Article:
Early models of the '61-series CB engines (and C/CA models) used a "rear breather" crankcase design and the first 280 bikes had a single-leading shoe front brake. There are three different crankshafts, three transmissions, two series of pistons, three series of camshafts, four different MPH speedometers (running in two different directions), early steel and late alloy fork assemblies, three different taillights, three different fork crowns, etc. etc. for the CB-series bikes. This is why you must always check your engine and frame numbers before ordering parts! At a distance, they all seem to look alike, but there are major differences between the years.

Sometimes, the original engines have been swapped with other CB or sometimes CL engines. I have even seen CA engines in some CB chassis! CL engines are not equipped with electric starters but can be retro-fitted with CB or CA starter motors and starter clutches, for CB installations. Or the CB engines can be relieved of their starter motors and then installed in a CL chassis! CHECK THOSE SERIAL NUMBERS CAREFULLY if you are ordering parts or doing a "correct" ground-up restoration!

CL-72 models: CL72's (250 Scramblers) were made from 1962-66, with CL77's being produced from 1965 through 1967. Bikes built through 1962 had 5 digit serial numbers (frame) and 6-digit engine numbers. Again, the first digit in the 5-digit series (6-digit in '63) is the year of manufacture. Thus, a CL72-21977 (example) is a 1962 model. It got confusing in '64, with an early bike series starting with CL72-1100001 thru 1109459 numbers, followed by CL72-4000001-4003437. The CL72-1000001 and-up numbers (all seven digit) were '65-66 models.

CL 72 models made after CL72-1008851 bikes had alloy Type 2 forks, big brakes and steel fenders and were made in late-1965, probably when the late-'65 (or probably '66) CL 77 models received their alloy forks and big 8" DLS brakes. CL72-4001597-4003196 and CL72-1000001-later models had rear brake cable anchored to the frame, instead of the cable receiver on the end of the swing arm bolt, which was seen on all earlier versions.

All 250 Scramblers, built through CL72-1107409, have "double-eye" shocks and a matching swing arm. Shocks with clevis ends on the bottom were used, thereafter, on the CL72's and all CL77 models. The slip-on exhaust silencer seems to have been introduced with '65 models. Later versions were welded onto the upper pipe. There are at least three sets of exhaust pipes/mufflers for the CL-series machines.

The CL77s: The 305 Scrambler models, CL77-1000001 to 1014495 were built as '65 models and were equipped with CL72-style steel forks and the same "small" 7" SLS Bikes after CL77-1014495 had 8" DLS brakes, similar to the CB77, but the front wheel is mostly derived from CB450 parts. The chrome fender bikes with the "oval" taillight started production from CL77-1043098 ('67 models). The "CB450" headlight, with bulb screw adjuster, began with CL77-1042143. From CL77-1033482, the rear shocks used an improved rear shock cover with a larger collar design. Longer exhaust heat shields were used from CL77-1046212 onwards.

The rubber-mounted seat and cushioned front footpegs were introduced from number CL77-1033482, along with an appropriate frame change to accommodate the redesigned forward seat mount. Front fenders and stays were changed, with the introduction of the Type 2 (aluminum) forks at CL77-1014496. A modified crankshaft with larger splines was begun at CL77E-1043132.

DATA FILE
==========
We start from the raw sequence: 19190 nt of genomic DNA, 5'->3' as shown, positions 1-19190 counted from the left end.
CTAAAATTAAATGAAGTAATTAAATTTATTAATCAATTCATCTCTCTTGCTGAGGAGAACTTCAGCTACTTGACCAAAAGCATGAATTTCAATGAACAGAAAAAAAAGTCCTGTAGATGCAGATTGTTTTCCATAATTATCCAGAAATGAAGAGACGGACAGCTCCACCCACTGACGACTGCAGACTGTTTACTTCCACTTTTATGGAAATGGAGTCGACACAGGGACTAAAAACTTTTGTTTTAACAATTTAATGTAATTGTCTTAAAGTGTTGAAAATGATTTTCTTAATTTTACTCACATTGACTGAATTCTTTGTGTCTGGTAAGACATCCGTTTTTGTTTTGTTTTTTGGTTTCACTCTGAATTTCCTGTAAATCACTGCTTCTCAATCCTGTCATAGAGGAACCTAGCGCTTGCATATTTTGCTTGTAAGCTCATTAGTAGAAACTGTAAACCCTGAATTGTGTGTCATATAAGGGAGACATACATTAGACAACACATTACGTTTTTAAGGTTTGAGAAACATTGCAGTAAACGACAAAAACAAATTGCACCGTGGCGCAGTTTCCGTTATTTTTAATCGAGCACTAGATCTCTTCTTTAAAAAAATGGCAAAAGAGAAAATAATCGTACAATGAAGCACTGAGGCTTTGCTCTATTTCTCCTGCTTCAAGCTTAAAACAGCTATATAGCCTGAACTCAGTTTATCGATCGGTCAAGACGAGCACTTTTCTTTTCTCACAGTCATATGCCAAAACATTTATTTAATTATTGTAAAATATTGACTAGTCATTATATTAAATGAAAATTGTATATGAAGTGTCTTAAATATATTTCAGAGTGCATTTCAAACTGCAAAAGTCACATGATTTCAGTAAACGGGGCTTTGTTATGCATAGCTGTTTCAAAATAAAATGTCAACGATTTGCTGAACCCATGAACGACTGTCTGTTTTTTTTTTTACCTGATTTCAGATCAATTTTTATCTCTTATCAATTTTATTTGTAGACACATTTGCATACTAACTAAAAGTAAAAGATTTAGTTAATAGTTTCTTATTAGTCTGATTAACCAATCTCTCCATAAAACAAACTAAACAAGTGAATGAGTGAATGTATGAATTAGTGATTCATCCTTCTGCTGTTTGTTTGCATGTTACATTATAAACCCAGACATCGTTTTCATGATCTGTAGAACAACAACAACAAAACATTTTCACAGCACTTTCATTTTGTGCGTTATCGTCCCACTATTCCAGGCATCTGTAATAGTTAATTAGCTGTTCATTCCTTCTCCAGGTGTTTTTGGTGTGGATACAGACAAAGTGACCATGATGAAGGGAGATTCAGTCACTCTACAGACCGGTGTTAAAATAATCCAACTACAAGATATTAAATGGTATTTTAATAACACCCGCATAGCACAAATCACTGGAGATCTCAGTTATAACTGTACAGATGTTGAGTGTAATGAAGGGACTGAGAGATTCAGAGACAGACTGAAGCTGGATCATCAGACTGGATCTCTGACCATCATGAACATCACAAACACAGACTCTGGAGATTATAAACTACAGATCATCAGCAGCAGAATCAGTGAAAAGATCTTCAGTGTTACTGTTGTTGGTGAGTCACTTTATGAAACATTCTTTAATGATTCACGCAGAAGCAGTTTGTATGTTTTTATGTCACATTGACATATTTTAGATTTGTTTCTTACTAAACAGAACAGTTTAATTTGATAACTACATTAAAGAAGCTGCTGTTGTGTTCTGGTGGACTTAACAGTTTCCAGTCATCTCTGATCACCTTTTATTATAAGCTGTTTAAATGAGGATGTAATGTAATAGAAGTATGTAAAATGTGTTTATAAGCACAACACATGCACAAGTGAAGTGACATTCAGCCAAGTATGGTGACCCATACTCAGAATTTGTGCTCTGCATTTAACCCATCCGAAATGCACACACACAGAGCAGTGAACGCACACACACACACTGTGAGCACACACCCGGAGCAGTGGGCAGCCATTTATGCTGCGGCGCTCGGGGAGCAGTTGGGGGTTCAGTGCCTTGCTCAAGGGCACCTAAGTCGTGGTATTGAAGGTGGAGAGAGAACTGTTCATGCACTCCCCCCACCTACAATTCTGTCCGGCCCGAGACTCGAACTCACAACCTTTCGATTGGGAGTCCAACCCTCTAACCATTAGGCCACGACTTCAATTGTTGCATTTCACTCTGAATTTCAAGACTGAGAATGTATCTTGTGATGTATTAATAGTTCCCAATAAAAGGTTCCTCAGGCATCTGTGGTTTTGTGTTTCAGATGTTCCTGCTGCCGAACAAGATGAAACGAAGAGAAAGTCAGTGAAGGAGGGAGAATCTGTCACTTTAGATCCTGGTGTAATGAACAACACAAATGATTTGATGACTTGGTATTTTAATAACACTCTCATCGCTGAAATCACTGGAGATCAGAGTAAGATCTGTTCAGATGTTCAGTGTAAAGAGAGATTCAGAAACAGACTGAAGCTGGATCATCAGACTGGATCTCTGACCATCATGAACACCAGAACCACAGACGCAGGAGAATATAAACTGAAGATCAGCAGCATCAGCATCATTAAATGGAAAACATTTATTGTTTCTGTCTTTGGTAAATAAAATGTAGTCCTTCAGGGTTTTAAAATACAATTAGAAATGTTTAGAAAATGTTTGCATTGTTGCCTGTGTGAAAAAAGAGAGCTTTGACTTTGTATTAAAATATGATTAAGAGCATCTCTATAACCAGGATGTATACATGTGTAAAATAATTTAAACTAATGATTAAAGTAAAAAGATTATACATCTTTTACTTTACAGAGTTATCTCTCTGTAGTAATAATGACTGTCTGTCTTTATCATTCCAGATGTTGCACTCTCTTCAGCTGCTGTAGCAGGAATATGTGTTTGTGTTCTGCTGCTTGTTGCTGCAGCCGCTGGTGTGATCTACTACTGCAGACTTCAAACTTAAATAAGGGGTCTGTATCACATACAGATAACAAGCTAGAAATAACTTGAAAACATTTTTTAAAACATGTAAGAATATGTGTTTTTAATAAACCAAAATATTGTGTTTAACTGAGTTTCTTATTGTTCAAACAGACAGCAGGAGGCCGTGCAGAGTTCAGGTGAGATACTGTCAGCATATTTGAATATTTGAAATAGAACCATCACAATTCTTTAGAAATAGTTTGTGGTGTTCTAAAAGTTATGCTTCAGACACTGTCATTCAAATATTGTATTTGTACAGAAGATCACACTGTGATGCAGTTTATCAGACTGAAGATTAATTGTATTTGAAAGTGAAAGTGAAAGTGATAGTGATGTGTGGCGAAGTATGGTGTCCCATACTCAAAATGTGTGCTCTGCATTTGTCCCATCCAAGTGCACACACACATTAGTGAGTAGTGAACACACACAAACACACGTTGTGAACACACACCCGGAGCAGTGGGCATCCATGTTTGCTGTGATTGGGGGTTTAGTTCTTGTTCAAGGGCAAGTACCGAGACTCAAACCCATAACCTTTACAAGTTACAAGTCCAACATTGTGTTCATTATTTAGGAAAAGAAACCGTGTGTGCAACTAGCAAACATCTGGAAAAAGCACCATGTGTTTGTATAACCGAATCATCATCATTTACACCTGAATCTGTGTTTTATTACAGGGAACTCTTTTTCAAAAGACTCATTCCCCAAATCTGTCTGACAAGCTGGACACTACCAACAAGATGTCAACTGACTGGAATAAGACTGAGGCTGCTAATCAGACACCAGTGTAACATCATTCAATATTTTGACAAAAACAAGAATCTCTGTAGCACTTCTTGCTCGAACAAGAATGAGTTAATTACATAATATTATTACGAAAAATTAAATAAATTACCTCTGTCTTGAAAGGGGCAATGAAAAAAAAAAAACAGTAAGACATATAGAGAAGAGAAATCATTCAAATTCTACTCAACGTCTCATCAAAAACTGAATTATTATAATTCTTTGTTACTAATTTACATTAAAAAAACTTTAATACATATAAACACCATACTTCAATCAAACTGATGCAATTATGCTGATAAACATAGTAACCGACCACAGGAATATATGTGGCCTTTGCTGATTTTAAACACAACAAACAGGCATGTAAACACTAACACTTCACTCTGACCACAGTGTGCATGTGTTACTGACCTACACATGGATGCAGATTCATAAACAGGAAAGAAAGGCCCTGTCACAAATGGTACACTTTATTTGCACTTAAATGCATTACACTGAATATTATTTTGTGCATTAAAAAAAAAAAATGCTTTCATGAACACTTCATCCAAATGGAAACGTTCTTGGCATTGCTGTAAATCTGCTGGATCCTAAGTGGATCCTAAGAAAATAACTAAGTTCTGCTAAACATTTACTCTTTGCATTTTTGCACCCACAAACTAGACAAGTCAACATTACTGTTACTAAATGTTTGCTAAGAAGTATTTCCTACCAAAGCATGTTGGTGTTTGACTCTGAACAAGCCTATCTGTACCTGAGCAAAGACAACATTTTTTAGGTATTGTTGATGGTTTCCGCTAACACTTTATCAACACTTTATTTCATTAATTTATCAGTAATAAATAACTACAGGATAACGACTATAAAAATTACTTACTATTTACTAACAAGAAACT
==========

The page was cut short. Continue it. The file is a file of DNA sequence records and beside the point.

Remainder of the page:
C/CA "Dreams": The C/CA-72/77's serial number pattern seems to be much the same as the CB-series. Of course, ALL C/CA engines are Type 2 (360-degree crank) engines. While "Dream" frames often seem to have no serial numbers, they are normally found in a location on the left side of the frame, behind the engine, below the swingarm pivot, and next to (sometimes under) the footpeg mounting bracket. It is an obscured area, often covered with grease and dirt. Many U.S. CA77's are stamped CA78, but the engines are all marked CA77. '61 and early-'63 models had different styling on the tank and chrome side panels, as well as a myriad of other smaller details concerning the handlebars, cables, fenders, seats, plastic side covers, etc. The CA78 models are often called “Late Dreams.” “Early Dreams” differed between the 250 and 305 models, mostly with the fuel tank designs.

All Dreams, through 1965, used a tall, thin, wide 12v battery (6v on dry-sump models), which was then superseded to the CB-type battery. The frame's battery tray, tool tray, and side cover were all modified to accommodate this design change. Seven-digit serial numbers commenced in 1965 on Dreams, too.

Almost all models, sold outside of the U.S., had turn signals (winkers) factory-installed. There are several different versions of "winkers," which correspond to the legal requirements of different countries. Sometimes, you will find 250-305 models registered as '68-69 models, but remember that they ceased production in '67, to make way for the CB/CL 250-350 models introduced in 1968!

The final way to date most complete, original bikes (that haven't had a wiring harness fire, modification, or some similar misfortune) is to check the harness between the steering head and the battery connectors (usually somewhere under the fuel tank) for a small white tag, attached to the outside of the harness wrapping. It will usually show both the part number of the harness, often including the model and THE DATE! It is the date of manufacture of the harness, but almost always corresponds to the date of the bike, too, but we have found exceptions to that rule, as well.